Intermolecular Forces

Two factors determine whether a substance is a solid, a liquid, or a gas:

If the average kinetic energy is greater than the attractive forces between the particles, a substance will not condense to form a liquid or a solid. If the kinetic energy is less than the attractive forces, a liquid or solid will form.

Microscopic view of a gas
The average kinetic energy of the particles in a gas is great enough to overcome the forces of attraction between them. The molecules of a gas move apart when they collide.

Microscopic view of a liquid
The average kinetic energy of the particles in a liquid (or solid) is small enough that the forces of attraction between them is sufficient to hold the particles close together. The molecules in a liquid (or solid) do not move apart.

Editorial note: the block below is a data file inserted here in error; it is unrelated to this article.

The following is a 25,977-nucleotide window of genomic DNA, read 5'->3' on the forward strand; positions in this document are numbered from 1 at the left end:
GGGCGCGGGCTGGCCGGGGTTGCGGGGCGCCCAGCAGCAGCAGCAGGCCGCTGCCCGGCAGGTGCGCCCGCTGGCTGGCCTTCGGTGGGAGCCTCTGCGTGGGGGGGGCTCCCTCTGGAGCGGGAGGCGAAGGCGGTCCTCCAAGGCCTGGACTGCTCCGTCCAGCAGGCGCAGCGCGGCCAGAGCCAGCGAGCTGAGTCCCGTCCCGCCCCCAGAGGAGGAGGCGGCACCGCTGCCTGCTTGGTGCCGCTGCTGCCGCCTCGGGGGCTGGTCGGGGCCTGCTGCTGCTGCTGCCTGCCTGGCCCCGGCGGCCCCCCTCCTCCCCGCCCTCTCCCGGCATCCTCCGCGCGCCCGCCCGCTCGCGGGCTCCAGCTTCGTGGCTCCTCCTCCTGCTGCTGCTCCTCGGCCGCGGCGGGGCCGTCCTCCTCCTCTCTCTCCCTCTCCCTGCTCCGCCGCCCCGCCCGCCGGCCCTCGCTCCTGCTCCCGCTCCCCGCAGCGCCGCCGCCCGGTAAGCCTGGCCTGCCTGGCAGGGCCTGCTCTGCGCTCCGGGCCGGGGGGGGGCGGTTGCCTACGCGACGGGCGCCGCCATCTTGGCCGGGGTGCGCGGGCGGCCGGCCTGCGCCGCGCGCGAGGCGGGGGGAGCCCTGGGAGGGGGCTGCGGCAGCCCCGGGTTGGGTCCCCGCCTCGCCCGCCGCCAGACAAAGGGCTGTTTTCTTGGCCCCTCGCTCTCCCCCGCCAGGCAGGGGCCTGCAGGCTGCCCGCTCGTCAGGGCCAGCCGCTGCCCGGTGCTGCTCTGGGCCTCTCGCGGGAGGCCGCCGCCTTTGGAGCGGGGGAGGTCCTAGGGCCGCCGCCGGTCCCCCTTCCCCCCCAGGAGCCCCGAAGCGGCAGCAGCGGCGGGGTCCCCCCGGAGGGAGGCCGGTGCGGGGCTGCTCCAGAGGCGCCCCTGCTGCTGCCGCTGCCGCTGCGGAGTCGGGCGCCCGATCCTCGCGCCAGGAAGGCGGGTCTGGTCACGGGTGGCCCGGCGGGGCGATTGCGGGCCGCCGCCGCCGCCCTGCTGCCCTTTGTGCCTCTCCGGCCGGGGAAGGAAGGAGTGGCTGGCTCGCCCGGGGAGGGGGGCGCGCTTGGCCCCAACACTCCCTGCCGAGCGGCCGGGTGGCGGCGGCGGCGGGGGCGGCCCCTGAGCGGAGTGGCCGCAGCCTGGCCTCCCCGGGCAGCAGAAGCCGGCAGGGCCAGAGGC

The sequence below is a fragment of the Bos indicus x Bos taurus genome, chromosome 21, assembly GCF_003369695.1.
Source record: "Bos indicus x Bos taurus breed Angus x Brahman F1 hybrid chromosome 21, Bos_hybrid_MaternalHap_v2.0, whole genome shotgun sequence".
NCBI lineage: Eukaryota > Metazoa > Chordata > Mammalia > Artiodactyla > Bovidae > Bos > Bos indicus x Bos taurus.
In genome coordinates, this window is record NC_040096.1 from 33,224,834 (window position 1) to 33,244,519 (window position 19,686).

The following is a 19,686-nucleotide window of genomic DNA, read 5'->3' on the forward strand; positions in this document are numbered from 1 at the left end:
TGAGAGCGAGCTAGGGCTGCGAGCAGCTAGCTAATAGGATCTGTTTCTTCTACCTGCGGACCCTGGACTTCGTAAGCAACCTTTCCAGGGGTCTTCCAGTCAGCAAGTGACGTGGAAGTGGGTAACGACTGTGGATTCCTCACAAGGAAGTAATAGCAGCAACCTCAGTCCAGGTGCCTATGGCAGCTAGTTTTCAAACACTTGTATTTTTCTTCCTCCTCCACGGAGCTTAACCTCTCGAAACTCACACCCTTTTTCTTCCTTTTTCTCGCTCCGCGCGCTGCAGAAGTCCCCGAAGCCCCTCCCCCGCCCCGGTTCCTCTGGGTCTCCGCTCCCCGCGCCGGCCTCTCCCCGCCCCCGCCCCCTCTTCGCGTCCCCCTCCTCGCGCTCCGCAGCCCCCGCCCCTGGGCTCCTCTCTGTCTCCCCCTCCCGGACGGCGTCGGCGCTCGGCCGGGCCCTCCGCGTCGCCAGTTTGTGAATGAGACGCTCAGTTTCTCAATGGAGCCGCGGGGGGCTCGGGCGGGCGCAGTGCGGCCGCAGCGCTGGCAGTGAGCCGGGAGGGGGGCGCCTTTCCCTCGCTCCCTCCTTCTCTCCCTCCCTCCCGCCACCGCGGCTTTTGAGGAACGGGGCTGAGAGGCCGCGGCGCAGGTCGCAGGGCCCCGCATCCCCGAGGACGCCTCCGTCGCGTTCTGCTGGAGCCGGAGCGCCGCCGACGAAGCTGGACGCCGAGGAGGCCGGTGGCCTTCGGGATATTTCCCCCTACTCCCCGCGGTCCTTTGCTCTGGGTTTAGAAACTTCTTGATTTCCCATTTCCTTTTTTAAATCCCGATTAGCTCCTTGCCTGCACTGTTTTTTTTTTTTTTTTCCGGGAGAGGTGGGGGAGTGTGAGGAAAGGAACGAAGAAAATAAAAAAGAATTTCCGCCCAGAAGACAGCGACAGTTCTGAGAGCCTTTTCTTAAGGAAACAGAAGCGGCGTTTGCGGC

Types of Attractive Forces

There are several types of attractive intermolecular forces:

The first three forces are also collectively called van der Waals forces. All molecular and intermolecular attractive forces are electrostatic in nature. That is, they involve attractions between positive and negative species. The strengths of these attractive forces vary widely, though usually the intermolecular forces between small molecules are weak compared to the intramolecular forces that bond atoms together within a molecule.

All of the intermolecular forces that hold a liquid together are called cohesive forces.